I was talking to a friend and fellow audience member during the intermission of a symphony orchestra concert the other night.

This symphony orchestra likes to have its conductor, and guest conductors, talk from the stage. It also has them interview composers.

My friend and I hate all of the talking. We come for the music, and have read the program notes or attended the pre-concert lecture. Now it’s time to shut up and play, we feel. I know of many others who feel the same as well.

I have mentioned this matter in print as well as in person to key personnel of this symphony orchestra. The response is always the same. The orchestra’s surveys show that many in the audience, perhaps the majority, enjoy the musical chit chat on stage. It helps them connect with the performers and the music.

There doesn’t seem to be a solution to the problem, in other words.

And yet, I think there can be a compromise, which my friend and I discovered during our conversation.

What is most offensive and boring about the talk onstage is that it repeats what we have already read in the program notes, in articles in newspapers and magazines, and, if we’ve attended, what we’ve heard in the pre-concert lecture.*

We’ve done our homework, we’ve come prepared to hear the concert.

Then we have to sit through a re-run of our homework, presumably addressed to those who are the least interested in what they are about to hear, since they haven’t taken the time to learn anything about it beforehand.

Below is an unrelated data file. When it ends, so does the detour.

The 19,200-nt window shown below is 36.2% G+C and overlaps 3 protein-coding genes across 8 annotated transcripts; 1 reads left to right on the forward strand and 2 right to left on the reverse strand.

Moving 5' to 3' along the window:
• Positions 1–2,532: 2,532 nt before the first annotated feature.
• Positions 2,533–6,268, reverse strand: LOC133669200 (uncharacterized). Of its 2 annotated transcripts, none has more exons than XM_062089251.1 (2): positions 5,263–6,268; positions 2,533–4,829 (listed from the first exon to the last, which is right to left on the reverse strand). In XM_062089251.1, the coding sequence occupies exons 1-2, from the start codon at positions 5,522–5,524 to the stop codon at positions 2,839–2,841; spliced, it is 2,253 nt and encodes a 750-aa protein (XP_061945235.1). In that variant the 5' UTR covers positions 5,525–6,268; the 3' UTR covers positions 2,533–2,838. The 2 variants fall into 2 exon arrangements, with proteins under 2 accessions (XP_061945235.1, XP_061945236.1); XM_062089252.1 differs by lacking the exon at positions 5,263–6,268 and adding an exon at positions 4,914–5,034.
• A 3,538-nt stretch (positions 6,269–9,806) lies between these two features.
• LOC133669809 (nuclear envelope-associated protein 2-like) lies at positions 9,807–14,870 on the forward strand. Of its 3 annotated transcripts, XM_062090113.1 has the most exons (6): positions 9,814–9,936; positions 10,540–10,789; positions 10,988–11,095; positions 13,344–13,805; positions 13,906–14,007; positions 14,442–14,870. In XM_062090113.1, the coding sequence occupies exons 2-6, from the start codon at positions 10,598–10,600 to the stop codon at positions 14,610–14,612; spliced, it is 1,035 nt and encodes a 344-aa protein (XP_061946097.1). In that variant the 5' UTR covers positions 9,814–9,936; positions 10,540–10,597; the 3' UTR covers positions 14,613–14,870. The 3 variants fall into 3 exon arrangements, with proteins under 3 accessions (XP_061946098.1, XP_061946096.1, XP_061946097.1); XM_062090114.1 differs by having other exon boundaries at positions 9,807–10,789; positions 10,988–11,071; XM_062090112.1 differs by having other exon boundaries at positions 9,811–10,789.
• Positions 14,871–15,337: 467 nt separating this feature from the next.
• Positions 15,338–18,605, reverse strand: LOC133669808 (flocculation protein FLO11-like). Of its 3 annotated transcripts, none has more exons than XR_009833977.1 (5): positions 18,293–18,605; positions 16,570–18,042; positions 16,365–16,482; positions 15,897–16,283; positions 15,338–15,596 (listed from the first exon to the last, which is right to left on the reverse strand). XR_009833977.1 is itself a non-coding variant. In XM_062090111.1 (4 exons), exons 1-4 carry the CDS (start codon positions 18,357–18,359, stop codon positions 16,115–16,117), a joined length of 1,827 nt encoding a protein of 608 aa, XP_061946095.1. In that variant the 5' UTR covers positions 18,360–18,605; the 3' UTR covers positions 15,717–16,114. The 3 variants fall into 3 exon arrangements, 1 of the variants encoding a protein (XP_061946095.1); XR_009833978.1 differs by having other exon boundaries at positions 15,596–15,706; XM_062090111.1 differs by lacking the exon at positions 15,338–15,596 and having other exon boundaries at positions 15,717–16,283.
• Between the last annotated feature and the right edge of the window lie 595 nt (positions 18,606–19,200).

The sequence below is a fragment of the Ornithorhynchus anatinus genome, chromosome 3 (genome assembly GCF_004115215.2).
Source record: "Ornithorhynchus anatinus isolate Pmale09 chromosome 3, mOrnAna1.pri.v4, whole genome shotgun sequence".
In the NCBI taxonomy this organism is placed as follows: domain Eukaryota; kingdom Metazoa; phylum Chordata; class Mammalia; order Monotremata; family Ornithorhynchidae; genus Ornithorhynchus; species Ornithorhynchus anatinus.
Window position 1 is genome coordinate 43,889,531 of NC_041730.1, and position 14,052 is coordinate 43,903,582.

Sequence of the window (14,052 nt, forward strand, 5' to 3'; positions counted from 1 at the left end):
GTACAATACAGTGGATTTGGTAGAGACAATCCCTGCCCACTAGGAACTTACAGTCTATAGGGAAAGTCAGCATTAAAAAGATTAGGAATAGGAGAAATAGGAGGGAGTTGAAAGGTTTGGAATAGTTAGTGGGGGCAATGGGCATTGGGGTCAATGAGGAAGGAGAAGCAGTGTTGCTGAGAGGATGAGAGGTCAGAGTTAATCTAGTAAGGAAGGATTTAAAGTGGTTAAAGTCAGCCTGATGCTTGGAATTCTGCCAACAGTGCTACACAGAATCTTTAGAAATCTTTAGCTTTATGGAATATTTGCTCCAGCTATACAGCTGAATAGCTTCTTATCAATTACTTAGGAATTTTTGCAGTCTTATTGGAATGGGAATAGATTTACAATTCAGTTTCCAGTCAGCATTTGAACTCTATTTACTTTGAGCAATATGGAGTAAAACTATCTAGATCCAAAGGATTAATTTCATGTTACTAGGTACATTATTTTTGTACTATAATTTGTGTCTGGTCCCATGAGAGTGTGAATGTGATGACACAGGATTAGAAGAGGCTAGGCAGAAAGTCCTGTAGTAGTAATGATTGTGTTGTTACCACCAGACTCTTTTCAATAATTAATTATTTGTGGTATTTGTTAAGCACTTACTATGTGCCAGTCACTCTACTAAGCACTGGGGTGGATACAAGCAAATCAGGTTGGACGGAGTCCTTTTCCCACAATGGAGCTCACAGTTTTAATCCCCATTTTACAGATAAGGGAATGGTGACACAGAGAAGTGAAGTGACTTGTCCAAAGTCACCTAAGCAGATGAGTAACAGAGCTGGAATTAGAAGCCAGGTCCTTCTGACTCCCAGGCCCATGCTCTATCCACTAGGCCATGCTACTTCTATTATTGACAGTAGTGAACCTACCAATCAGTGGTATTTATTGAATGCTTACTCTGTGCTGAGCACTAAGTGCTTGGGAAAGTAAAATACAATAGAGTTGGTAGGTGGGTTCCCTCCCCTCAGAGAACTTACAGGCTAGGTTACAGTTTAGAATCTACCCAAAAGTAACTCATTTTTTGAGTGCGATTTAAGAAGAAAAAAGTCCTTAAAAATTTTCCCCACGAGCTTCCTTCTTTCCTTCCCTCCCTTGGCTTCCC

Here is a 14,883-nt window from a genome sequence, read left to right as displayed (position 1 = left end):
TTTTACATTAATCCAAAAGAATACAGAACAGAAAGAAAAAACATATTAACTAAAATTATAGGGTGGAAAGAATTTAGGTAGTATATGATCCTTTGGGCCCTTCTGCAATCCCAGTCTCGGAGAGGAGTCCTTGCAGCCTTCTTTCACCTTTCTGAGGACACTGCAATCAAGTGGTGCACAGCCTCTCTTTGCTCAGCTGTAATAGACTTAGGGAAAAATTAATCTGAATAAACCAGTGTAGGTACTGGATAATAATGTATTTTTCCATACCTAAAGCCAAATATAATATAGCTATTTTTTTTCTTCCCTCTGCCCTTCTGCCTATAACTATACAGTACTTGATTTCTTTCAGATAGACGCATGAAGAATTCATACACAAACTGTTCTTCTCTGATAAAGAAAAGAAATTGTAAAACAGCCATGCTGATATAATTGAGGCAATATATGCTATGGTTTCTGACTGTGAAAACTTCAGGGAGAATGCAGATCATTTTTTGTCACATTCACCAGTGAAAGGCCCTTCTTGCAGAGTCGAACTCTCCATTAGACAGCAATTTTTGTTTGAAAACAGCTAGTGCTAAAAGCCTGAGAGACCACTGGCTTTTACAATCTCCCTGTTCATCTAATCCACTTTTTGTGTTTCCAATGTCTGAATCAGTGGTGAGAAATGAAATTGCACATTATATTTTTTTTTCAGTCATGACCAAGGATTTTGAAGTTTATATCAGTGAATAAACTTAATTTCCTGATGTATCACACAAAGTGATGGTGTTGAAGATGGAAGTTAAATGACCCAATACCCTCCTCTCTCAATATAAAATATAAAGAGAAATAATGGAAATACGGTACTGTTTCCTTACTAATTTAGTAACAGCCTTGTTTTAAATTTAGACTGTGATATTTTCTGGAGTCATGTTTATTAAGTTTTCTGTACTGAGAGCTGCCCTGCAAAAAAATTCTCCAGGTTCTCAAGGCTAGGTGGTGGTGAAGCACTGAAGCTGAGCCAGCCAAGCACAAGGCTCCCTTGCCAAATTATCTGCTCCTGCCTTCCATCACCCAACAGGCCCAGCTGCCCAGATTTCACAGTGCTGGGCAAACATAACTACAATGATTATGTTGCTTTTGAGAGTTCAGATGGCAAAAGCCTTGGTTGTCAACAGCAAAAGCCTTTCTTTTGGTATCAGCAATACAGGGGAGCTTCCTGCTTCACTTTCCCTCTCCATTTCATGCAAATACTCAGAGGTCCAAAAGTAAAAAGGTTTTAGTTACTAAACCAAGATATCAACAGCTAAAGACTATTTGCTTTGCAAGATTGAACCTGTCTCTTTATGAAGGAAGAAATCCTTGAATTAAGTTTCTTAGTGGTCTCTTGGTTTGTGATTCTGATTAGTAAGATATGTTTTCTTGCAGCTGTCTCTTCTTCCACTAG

This is all sounding rather snobby, and I don’t mean it that way. I am truly pleased to have newbies in the audience at all times.

But what I am saying is that the concert presentation can’t always be geared to the newbies.

Here’s the solution: When you talk on stage at a concert, don’t repeat what has already been said in the program notes, in the press, in the marketing, in the pre-concert lecture. Say something else. Don’t always be “introductory” in your remarks. Further the discussion of the work or composer in question.

That way everyone is served, not just the people who don’t know anything.

*I generally make a miss of pre-concert lectures, for various reasons. One is that I don’t like to hear samples of the music on the concert beforehand. It ruins the meal. Another is that program notes, for me, are a better prelude to listening.